The 10 Greatest Movies Ever Made

5. The Godfather

The Godfather (1972)

The opening scene of The Godfather is the greatest opening of all time; Francis Ford Coppola uses a mixture of camera movements, blocking, and dialogue to draw you in and hook you; However, while Coppola is certainly the author of this scene as well as the whole film, The Godfather wouldn’t be half as great if even one cast member was changed.

The films cast almost reads as a who’s who of the greatest actors of all time; the cast of the film has won five Oscars collectively, Marlon Brando won twice, Al Pacino, Diane Keaton, and Robert Duvall have all won once, and the fact Sterling Hayden and James Caan haven’t won an Oscar is tragic.

However, while the cast is undeniable the greatest cast ever assembled, the story is what makes the Godfather such a great film; Coppola manages to weave an episodic plot that follows Michael Corleone from the war hero to the godfather.

This works brilliantly because in the beginning, you moral align with Michael in the way he disagrees with what his family does for a living, but slowly, as the plot unravels, Michael begins to change more and more until Michael becomes the new godfather, and you, the audience, who has been following him the whole way realizes by the end of the film that you too could’ve become the new godfather had you been put in the position that Michael was in.

The reason The Godfather is able to do this is the way Coppola seemingly takes you step by step through Michael’s transformation. Coppola allows for every scene to cook awhile which creates a slow paced film, but one that sweeps you up with the narrative; you really comes to terms with the way each generation of a family relates to one another including your own.

You might even realize by the end of the film that you are more like your Michael by following in your parent’s footsteps than you’d like to admit because The Godfather is an exploration of the influence that your family has over you even when you try to be different than them.


4. Taxi Driver

Taxi Driver is a nightmare dressed as a dream which is why the explosive ending hits harder than any other shootout in the history of film. Martin Scorsese manages to craft a masterpiece through lonely nights, long drives, and romantic failures.

It doesn’t hurt that Bernard Herman’s score is a dreamy jazz symphony that is used perfectly to underscore each scene in the film; the opening is a perfect example of how the score adds a dreamy, menacing, and slightly romantic feeling to each scene.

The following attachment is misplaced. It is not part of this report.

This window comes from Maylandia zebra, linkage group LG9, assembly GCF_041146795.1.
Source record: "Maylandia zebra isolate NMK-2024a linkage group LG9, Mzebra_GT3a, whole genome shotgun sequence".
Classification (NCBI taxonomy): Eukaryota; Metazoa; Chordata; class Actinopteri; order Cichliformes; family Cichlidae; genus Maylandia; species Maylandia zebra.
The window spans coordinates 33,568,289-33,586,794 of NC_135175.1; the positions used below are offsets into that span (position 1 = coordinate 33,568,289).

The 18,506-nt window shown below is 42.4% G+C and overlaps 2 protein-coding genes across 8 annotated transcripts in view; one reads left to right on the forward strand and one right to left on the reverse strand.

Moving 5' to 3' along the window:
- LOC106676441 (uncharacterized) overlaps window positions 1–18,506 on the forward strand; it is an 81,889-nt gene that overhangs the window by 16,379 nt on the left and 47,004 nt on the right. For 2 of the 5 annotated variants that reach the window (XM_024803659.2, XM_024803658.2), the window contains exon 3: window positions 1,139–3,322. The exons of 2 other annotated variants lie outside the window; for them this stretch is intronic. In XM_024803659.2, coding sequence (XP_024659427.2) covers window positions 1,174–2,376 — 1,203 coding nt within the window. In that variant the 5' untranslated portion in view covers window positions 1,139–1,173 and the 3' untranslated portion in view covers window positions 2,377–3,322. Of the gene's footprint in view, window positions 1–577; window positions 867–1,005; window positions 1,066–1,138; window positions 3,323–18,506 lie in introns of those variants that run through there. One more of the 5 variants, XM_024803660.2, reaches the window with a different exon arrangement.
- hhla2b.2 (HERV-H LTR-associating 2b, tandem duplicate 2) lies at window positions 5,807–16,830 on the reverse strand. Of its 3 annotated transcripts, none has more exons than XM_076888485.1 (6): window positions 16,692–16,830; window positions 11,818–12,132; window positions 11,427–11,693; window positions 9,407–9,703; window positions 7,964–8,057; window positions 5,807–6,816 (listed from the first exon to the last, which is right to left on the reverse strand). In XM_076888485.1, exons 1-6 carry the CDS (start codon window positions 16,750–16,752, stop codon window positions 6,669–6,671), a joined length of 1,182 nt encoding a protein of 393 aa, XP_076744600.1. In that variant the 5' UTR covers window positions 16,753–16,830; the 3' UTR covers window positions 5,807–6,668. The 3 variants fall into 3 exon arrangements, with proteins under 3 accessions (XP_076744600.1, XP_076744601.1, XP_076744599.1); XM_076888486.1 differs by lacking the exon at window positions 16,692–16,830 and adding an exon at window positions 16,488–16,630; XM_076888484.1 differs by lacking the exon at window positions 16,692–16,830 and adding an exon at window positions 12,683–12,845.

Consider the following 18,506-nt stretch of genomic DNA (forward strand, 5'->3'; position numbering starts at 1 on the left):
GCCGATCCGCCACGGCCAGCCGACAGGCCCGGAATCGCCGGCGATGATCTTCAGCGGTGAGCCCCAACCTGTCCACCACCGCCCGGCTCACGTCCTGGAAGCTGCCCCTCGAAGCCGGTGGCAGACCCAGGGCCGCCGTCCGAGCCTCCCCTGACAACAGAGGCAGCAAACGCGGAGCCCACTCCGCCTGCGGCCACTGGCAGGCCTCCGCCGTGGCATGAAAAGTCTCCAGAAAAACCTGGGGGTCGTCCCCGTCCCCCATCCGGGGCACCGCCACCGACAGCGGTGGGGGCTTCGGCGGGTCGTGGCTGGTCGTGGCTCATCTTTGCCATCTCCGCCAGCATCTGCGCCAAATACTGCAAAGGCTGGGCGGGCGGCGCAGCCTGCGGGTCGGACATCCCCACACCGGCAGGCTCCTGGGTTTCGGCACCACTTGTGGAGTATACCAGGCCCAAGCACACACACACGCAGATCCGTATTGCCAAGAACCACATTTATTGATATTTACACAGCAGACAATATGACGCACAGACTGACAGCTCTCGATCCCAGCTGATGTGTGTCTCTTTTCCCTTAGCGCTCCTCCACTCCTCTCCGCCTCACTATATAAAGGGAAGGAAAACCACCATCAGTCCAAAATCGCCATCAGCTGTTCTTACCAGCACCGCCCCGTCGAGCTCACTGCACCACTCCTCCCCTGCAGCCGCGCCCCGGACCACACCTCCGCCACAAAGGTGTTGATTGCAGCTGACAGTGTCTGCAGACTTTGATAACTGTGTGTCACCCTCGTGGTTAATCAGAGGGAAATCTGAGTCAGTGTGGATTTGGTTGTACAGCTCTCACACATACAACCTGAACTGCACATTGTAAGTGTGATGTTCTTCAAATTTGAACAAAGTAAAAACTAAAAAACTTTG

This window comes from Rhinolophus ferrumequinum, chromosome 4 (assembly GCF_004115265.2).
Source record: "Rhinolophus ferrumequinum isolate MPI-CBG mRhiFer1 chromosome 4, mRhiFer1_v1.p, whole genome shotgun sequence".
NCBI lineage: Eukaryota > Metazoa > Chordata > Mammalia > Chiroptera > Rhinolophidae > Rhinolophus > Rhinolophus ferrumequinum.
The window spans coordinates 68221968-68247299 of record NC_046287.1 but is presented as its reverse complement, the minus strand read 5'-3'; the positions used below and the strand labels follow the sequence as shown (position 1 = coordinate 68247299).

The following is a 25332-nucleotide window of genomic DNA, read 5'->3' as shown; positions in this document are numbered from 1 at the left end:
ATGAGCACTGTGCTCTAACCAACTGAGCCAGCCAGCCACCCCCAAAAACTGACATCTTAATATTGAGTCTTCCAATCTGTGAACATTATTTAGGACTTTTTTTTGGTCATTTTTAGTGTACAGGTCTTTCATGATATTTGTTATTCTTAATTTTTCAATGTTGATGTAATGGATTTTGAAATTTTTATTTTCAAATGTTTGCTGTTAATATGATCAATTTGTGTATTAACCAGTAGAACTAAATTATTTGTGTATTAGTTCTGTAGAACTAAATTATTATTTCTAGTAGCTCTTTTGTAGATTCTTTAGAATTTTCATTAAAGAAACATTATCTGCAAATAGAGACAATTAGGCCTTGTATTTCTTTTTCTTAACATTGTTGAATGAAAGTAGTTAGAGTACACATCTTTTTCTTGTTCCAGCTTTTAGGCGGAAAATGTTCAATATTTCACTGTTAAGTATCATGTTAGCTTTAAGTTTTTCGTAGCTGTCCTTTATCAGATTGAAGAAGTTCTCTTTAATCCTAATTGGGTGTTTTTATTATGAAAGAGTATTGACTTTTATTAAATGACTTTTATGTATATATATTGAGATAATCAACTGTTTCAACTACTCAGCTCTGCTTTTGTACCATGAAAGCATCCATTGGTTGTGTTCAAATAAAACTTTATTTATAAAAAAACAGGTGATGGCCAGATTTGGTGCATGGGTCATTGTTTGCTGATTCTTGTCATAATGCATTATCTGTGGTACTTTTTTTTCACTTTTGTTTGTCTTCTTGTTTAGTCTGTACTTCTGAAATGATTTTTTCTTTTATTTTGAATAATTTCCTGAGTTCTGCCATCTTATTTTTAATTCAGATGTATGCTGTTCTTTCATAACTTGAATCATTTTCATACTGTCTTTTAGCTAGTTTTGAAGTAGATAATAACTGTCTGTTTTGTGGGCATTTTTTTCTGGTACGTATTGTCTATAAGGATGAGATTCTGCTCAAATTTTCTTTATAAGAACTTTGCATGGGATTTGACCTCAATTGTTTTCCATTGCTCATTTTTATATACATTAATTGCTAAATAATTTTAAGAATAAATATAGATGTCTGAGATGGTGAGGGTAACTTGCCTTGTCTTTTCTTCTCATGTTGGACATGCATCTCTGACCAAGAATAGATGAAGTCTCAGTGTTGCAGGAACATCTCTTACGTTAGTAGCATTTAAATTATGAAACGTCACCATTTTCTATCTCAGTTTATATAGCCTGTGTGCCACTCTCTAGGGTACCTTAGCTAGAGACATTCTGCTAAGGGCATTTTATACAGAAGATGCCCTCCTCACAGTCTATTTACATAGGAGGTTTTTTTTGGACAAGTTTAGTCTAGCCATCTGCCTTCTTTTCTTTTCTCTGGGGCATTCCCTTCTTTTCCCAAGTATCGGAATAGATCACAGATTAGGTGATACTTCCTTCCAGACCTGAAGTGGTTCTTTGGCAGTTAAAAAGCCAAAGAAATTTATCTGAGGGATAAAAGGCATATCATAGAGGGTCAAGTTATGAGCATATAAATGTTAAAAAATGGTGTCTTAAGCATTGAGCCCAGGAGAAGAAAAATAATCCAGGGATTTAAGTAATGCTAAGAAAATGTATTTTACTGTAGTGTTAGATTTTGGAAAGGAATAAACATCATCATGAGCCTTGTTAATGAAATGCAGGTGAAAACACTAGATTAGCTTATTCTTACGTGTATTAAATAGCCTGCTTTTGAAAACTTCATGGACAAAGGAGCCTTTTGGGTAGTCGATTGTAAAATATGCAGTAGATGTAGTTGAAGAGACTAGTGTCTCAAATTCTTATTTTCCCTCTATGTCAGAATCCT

This romantic feeling is perhaps Herman’s attempt to underlie the motivation behind Travis Bickle’s actions when courting Betsy; the most disturbing part about his dates with Betsy is that he genuinely was trying to connect to her.

However, while Travis’ failed romance with Betsy is disturbing, the most disturbing part in Taxi Driver is his relationship with Iris; Travis sees himself as her knight in shining armor when in reality he isn’t the least bit interested in saving Iris as much as he is in killing the men in her life. This is evident in shootout when Travis tries to commit suicide after killing all the men around Iris because he simply has no reason to live after that.

Taxi Driver is haunting in many ways, but the most haunting part is how Scorsese makes you empathize with Travis and his situation because while he is undoubtedly mentally unstable, you wonder if it has to do with his problems he faces everyday. To use a single word to describe Taxi Driver is like using rosebud to describe the life of Charles Foster Kane: both are things to be experienced rather than talked about.


3. 2001: A Space Odyssey


2001: A Space Odyssey is so great that even the overture and intermission are masterpieces as well as nearly every other scene in the film. The Dawn of Man sequence and the Entering Jupiter sequence are among the most memorable; however, the most emotionally charge scene, and possibly the only emotionally charged scene in 2001 is after Dave enters Jupiter and finds himself in a room by himself; he hears noises, decides to check them out, and sees an older version of himself doing something, and this continues until he evolves.

This scene is often times overlooked, but Stanley Kubrick created the greatest metaphor for human life every shot on celluloid; Dave’s life in this room seems to jump ahead much like real life does for your minds because even though you perceive time as linear, you find gaps of time in your life that you hardly remember as you grow older. You grow older slow at first, but time seems to move a little faster with each passing year, and this scene with Dave captures the mortality as the lack of time you have to live.